"In calculating reasonable attorneys' fees, the district court should first determine the lodestar amount by multiplying the reasonable number of hours worked by the market rate." Bankston v. State of Ill., 60 F.3d 1249, 1255 (7th Cir. 1995). "The reasonable hourly rate used in calculating the lodestar must be based on the market rate for the attorney's work. 'The market rate is the rate that lawyers of similar ability and experience in the community normally charge their paying clients for the type of work in question.'" McNabola v. Chi. Transit Auth., 10 F.3d 501, 519 (7th Cir. 1993) (quoting Eddleman v. Switchcraft, Inc., 965 F.2d 422, 424 (7th Cir. 1992)) (internal citation omitted). "The burden of proving the market rate is on the party seeking the fee award. However, once an attorney provides evidence establishing his market rate, the opposing party has the burden of demonstrating why a lower rate should be awarded." Uphoff v. Elegant Bath, Ltd., 176 F.3d 399, 407 (7th Cir. 1999) (internal citations omitted).

1. Reasonable Number of Hours Worked

The Court has reviewed the requested time from both attorneys for plaintiffs in this case. The Court notes that plaintiffs were successful only on their claims relating to Ordinance 7878, which was resolved by the Court in its Order of August 31, 2006, which granted plaintiffs' motion for a preliminary injunction, (Doc. 34), and the Order of May 16, 2007, which granted partial summary judgment on plaintiffs' claims with respect to Ordinance 7878, finding the ordinance unconstitutional (Doc. 48). Therefore, the Court will only consider, as reasonable, fees and costs related to the prosecution of the Ordinance 7878 claim. The Court notes that indefinitely described or excessive time will not be approved, nor will time spent discussing the case with the media, as those are not warranted. Moreover, the plaintiffs have not responded to the defendant's objection with respect to the Granite City Council meeting. The Court FINDS that there is nothing in the record to establish that any connection between the fees sought by Craddock to attend the City Council meeting in 2006 was directly related to Ordinance 7878, and therefore, those requested fees will not be approved.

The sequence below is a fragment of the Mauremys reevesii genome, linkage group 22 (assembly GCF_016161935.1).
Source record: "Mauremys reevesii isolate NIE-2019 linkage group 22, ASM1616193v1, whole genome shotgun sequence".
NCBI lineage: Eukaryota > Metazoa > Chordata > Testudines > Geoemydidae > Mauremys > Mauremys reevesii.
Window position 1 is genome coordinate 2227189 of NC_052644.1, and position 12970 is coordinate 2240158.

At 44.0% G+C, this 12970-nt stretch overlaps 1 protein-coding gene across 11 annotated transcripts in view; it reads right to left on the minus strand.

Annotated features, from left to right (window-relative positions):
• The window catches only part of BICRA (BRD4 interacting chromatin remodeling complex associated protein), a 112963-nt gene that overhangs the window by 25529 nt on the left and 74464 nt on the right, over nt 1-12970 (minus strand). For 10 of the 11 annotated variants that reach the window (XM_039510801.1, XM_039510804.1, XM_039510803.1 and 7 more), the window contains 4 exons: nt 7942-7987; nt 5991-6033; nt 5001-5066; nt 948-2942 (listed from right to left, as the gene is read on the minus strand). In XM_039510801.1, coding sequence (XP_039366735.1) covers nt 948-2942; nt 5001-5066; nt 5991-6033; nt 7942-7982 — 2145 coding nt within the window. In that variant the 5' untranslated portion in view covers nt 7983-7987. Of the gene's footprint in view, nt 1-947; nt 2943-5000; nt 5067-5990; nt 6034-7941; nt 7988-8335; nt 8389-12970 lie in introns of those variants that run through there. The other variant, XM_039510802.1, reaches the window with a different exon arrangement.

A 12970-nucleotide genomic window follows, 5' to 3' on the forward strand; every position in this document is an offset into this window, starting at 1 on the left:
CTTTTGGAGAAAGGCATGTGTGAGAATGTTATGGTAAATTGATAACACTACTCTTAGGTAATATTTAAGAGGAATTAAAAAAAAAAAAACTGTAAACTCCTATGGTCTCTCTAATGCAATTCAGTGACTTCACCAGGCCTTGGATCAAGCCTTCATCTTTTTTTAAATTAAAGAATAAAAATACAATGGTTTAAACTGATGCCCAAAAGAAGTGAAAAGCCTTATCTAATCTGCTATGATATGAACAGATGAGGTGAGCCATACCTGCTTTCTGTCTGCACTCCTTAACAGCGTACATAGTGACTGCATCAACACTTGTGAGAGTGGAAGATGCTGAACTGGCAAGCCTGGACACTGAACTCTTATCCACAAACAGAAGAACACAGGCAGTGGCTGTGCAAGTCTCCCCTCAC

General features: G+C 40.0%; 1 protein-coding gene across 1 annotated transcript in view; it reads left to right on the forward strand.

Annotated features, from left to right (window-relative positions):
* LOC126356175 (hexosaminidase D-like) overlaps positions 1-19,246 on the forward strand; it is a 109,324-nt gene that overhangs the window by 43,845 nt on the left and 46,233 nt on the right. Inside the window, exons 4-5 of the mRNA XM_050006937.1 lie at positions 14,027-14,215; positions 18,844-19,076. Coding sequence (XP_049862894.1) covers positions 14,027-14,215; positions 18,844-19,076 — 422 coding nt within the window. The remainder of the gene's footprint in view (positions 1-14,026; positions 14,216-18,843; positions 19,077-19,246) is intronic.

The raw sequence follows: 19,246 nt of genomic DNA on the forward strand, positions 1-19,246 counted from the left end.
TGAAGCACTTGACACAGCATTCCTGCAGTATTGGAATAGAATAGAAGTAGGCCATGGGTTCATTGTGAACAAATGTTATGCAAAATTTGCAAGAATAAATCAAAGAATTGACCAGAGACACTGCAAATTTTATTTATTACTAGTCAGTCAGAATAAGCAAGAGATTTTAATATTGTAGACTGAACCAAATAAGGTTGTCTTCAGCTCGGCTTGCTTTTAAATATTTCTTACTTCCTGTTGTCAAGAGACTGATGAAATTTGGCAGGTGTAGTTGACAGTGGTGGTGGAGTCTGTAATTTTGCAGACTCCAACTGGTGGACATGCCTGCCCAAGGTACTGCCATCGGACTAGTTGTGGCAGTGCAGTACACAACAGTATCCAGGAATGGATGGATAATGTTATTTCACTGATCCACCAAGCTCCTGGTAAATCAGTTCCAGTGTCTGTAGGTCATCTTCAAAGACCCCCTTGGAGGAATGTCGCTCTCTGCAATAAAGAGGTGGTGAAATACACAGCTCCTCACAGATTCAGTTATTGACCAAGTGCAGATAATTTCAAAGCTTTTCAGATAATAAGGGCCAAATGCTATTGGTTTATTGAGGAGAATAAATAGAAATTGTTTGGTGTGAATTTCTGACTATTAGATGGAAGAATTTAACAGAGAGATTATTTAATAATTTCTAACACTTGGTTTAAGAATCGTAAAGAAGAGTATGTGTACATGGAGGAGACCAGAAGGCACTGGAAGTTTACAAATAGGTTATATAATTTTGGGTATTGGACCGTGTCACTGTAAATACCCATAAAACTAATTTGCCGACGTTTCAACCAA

A. Attorney Craddock

The Court has reviewed the fee statement of Craddock and the defendant's objections to those fees. The Court rules as follows:

DATE HOURS DESCRIPTION DISAPPROVED APPROVED REQUESTED OF WORK HOURS HOURS 12/12/05 7.5 Complaint 7.5 12/28/05 4.5 Complaint 4.5 1/12/06 .5 Discuss case .5 (no fees for with reporters press time) 1/13/06 3 Research appeal 3 and amended complaint 1/16/06 4 Confer with 4 (no fees for client, press press time) research 1/17/06 16 Granite City 16 (not related to Council Meeting Ordinance 7878) hours 1/25/06-2/10/06 4.8 Research issues .8 (excessive 4.0 amended time) complaint 3/1/06-3/2/06 4.3 Prepare 1.3 3.0 amended compl. 3/15/06-3/21/06 4.5 "am cmptl" 4.5 (no explanation or reason for this time is given)

4/25/06-5/10/06 2.5 Time related to 18.5

9 motion to 2 dismiss-review, 5 research, prepare response 5/30/06 3 Discuss case 3 with Brejcha 6/8/06 1 Scheduling .5 (time .5 order excessive for review of this order)

7/24/06-7/26/06 1.2 Confer with 1.2 clients

7/28/06 .7 Calls to .7 counsel/clients re deposition

8/4/06 3 Prelim inj. 3 motion preparation

8/19/06 3.5 Prelim inj prep 3.5 and filing

8/19/06 3.5 Review 3.5 discovery, prep for ...